Invisible Learning -new literacies- and TEDxPlazaCibeles

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Presentation given at the http://www.tedxplazacibeles.com which is a critical view of the inclusion of technology in the formal learning environment. In addition this talk provided an overview and comparison between the 20th and the 21st centuries literacies and also illiteracy.

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Invisible Learning -new literacies- and TEDxPlazaCibeles

  1. 1. Sn.  José.  Chile.  5th  August,  2010.    33  miners.  70  days.    700  meters  Below  Ground.    
  2. 2. stateme nts  “We  drive  into  the  future  using  only  our  rear  view  mirror.”  Marshall  McLuhan  
  3. 3. Statement  #1      imposing  technologies  in  a  fairly  inflexible  way  
  4. 4. hFp://www.cogniJvetechnologies.net/90-­‐years-­‐since-­‐pressey/   Have  we  focused  too  much  on  the  technology  (since  Skinner)?   Skinner  and   teaching  m achine   Frederic  Skinner,     Harvard  University   List  of  quesJons.      Mechanism  to  respond.   1958  
  5. 5. 1995Unreliable,  boring,  more  technology  to  do  the  same.  MemorizaJon.  Mechanical  Task.  Limited  in  Jme/space.     future>  
  6. 6. 1920/2010   post  modern  schools  hFp://www.guardian.co.uk/government-­‐compuJng-­‐network/2011/apr/21/intellect-­‐crJcises-­‐ict-­‐curriculum-­‐schools  
  7. 7. Statement  #2     tradiJonal  literacy  +  21st  century  literacies   illiterate  educaEonal  insEtuEons   1950   Literacy:  number  of  people  (+15)  who  can  read  and  write  
  8. 8. Internet  blocked  in  schools   "shut  down "  
  9. 9. World  (tradiJonal)  illiteracy   MaFhew  White  (1997)    
  10. 10. World  (tradiJonal)  illiteracy   United  NaJons  Millennium  Development  Goals   Increase  adult  literacy  by  50%   2015   Increase  3  Jmes   Afghanistan/Niger  
  11. 11. World  Illiteracy  Rate  1970  –  2000  (prognosis  for  2005  –  2015),  age  15  years  and  over.  Source  UNESCO  InsJtute  for  StaJsJcs  (UIS).  
  12. 12. Global  ICT  developments,  2000-­‐2010*   100   90   Mobile  cellular  telephone   80   subscripJons   Internet  users   70  Per  100  inhabitants   60   50   40   30   20   10   0   *EsJmates  2000   2001   2002   2003   2004   2005   2006   2007   2008   2009   2010*   Source:    ITU  World  TelecommunicaJon  /ICT  Indicators  database    
  13. 13. hFp://www.ragtag.info/2011/feb/2/history-­‐world-­‐100-­‐seconds/   Access  only  2  every  7   telegeography.com   One  (random)  day  in   Wikipedia…   Digital  divide    >  connecJvity   424,000  arJcles  + 14,200  geo-­‐tagged  events.     [by  Gareth  Lloyd  and  Tom  MarJn.]   Graham,  M.,  Hale,  S.  A.  and  Stephens,  M.  (2011)  Geographies  of  the  World’s  Knowledge.  London,   Convoco!  EdiJon.  Oxford  Internet  InsJtute.   More  ArJcles  of  AntarcJca  than  any  other   84%  arJcles  from  EU  and  US   country  in  South  America  or  Africa  
  14. 14. 3  basic  literacies   Content  creaJon  Sharing  of    knowledge     TranslaJon/   integraJon  Literacy:  capacity  to  apply  knowledge  and  skills  in  key  areas  to  analyse,  communicate  effecJvely,  solve  problems  in  different  situaJons    (OCDE,  2004).  
  15. 15. //www.flickr.com/photos/passes/641095/sizes/o/in/photostream/   less  Copyright  and   Basic  onnect  /  AggregaJon  1     Create/  C literacy  # more  right  to  copy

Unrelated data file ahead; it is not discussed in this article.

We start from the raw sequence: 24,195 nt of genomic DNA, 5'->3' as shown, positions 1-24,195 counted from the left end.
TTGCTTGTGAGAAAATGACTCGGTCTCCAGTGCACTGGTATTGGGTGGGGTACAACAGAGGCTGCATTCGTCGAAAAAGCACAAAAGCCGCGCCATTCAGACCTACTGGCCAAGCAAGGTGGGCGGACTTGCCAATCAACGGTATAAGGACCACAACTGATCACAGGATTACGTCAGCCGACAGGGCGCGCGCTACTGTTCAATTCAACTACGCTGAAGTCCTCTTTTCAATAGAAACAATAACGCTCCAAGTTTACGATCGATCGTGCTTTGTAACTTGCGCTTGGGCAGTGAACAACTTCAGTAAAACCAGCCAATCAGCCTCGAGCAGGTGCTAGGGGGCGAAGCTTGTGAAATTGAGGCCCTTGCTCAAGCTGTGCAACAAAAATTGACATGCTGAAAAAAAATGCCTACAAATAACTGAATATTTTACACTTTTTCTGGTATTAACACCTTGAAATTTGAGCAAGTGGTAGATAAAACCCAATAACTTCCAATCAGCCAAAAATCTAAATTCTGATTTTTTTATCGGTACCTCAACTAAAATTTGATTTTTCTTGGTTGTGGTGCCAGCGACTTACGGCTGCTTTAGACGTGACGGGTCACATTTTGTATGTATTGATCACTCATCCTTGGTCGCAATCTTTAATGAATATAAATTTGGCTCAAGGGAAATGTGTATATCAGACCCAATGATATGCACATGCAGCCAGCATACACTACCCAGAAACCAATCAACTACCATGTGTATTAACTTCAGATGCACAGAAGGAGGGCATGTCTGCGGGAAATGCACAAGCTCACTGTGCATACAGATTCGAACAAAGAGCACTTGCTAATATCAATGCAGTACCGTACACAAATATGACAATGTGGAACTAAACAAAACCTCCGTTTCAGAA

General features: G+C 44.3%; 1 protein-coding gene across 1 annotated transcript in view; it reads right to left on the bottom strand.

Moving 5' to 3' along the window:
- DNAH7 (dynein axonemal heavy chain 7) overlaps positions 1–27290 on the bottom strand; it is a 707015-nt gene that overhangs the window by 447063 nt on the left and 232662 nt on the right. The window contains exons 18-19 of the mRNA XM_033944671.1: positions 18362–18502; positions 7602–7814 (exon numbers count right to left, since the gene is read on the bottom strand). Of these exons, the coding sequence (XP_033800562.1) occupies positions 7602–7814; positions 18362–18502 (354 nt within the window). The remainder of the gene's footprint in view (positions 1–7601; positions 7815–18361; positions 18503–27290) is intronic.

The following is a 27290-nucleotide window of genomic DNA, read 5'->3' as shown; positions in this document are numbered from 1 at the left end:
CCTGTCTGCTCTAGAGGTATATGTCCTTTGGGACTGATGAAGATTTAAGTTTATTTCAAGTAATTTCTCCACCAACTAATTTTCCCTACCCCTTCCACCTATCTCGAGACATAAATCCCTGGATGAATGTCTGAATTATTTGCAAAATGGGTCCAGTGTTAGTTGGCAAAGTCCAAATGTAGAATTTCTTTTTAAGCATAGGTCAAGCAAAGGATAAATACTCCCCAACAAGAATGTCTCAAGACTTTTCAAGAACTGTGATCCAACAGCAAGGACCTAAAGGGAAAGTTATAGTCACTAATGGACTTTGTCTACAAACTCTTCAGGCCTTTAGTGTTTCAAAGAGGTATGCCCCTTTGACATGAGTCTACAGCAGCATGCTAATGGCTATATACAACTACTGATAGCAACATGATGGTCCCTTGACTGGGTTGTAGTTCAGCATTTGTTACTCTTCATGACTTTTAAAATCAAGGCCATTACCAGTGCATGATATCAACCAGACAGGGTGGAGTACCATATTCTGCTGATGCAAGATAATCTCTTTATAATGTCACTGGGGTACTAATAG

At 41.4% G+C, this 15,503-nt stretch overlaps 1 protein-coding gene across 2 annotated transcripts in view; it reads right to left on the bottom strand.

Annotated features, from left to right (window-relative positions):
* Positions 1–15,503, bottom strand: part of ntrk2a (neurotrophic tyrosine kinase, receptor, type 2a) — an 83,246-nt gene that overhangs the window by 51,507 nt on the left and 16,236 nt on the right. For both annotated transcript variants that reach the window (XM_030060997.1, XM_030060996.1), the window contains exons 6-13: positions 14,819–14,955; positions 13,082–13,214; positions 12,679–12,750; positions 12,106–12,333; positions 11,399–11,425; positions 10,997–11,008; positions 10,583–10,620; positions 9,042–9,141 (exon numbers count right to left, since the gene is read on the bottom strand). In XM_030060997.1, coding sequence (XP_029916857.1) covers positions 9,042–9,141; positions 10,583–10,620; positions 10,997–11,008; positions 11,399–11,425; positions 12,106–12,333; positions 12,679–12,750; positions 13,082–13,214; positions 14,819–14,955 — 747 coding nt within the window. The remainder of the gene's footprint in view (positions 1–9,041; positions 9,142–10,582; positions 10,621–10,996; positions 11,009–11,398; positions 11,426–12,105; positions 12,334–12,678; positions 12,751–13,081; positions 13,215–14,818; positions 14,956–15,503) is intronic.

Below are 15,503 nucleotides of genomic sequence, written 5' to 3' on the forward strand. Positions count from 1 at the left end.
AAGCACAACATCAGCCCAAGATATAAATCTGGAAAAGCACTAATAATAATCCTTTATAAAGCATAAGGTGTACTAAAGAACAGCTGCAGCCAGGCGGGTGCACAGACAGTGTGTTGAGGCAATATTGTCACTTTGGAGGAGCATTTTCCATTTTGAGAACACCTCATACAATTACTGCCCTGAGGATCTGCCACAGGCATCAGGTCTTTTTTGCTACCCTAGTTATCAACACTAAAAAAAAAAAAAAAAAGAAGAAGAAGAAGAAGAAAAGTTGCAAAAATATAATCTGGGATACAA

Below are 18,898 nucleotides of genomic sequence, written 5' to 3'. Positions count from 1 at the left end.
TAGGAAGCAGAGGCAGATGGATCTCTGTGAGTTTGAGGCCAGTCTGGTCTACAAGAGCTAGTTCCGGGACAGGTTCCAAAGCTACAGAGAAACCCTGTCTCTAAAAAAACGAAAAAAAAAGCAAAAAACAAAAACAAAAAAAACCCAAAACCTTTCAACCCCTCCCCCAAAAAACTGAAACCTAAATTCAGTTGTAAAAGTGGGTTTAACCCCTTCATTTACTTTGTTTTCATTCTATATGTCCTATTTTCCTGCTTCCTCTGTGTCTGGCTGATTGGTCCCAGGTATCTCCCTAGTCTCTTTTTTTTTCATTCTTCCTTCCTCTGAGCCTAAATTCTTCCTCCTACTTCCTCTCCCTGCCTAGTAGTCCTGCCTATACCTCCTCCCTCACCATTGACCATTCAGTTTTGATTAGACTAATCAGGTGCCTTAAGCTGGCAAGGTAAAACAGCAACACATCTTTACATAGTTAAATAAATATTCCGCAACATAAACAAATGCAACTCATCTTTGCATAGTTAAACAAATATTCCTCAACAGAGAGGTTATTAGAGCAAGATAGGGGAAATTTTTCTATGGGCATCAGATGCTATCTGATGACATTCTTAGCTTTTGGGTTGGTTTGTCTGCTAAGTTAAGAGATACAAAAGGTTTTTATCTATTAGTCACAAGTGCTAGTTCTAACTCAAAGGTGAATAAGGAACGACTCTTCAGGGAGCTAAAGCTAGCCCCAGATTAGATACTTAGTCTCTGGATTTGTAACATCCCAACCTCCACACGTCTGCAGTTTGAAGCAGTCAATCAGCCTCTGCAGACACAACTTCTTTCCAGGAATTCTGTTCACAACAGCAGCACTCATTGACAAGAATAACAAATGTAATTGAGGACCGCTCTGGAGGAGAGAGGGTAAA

16. 16. repliers  >  connectors   in.reuters.com   Basic  (meaning-­‐format),  T#  2     ContextualizaJon,     TranslaJon   Literacy  ransformaJon,  
  17. 17. Basic  literacy  #3    Knowledge  distribuJon,  low  cost,  decentralizaJon   hFp://mindshit.kqed.org/2011/05/10-­‐open-­‐educaJon-­‐resources-­‐you-­‐ may-­‐not-­‐know-­‐about-­‐but-­‐should/  
  18. 18. Statement  #3     technical  innovaJon   content   container  social  innovaJon   context  
  19. 19. CommiFee  for  Democracy  in  InformaJon  Technology     (1995,  Santa  Marta  -­‐slum-­‐,  Rio  de  Janeiro,  Brazil)  Using  Internet  to  aFack  young  people  at  risk  slum  children,  indigenous,  former  prisoners,  physically  &  mentally  disables.  Regional  offices  in  20  Brazilian  States,  +  Colombia,  Uruguay,  Chile,  Mexico,  Guatemala,  Honduras,  Japan,  Angola,  South  Africa  &  ArgenJna  (5000  café  –  850  community  centers)  
  20. 20. To  build  new  bridges  between  different  kinds  of  learning  Project:  To  develop  an  IT  project  relevant  for  the  community   {  1  }  
  21. 21. Experimental  communiJes>    trial/error  +  combine  disciplines  +    Problem  based  learning  [real  world]  ICT  outside  of  the  classroom   {  2  }  
  22. 22. Peer  based  learning  micro-­‐transference  (exchange  of  experiences)  –  (different  ages,  uses  context)    “doesn´t  ma0er  if  kids  don´t  have  a  great  IT  teacher”  (Sugata  Mitra)     {  3  }  
  23. 23. Lifelong  learning  >    DIY  (Jme/spaces)    ‘we  need  to  engineer  new  technologies  to  help  them  HOW  to  learn,  not  WHAT  to  learn’  (Moravec)   70/20/10   90%  of  what  we  learn  come  informally   70%  work/experience.   Princeton´s  center  for  crea<ve  leadership   20%  interacJon  with  others.   10%  formal  learning.   {  4  }  
  24. 24. internet  access  as  a  universal  human  right  16th  of  May,  2011  
  25. 25. John  Moravec,  phd  Docente  Estudios  de  Innovación  Posgrado  de  Estudios  Liberales,  Universidad  de  Minnesota.  Cristóbal  Cobo  Romaní,  phd  Oxford  Internet  InsJtute  University  of  Oxford  www.aprendizajeinvisible.com  

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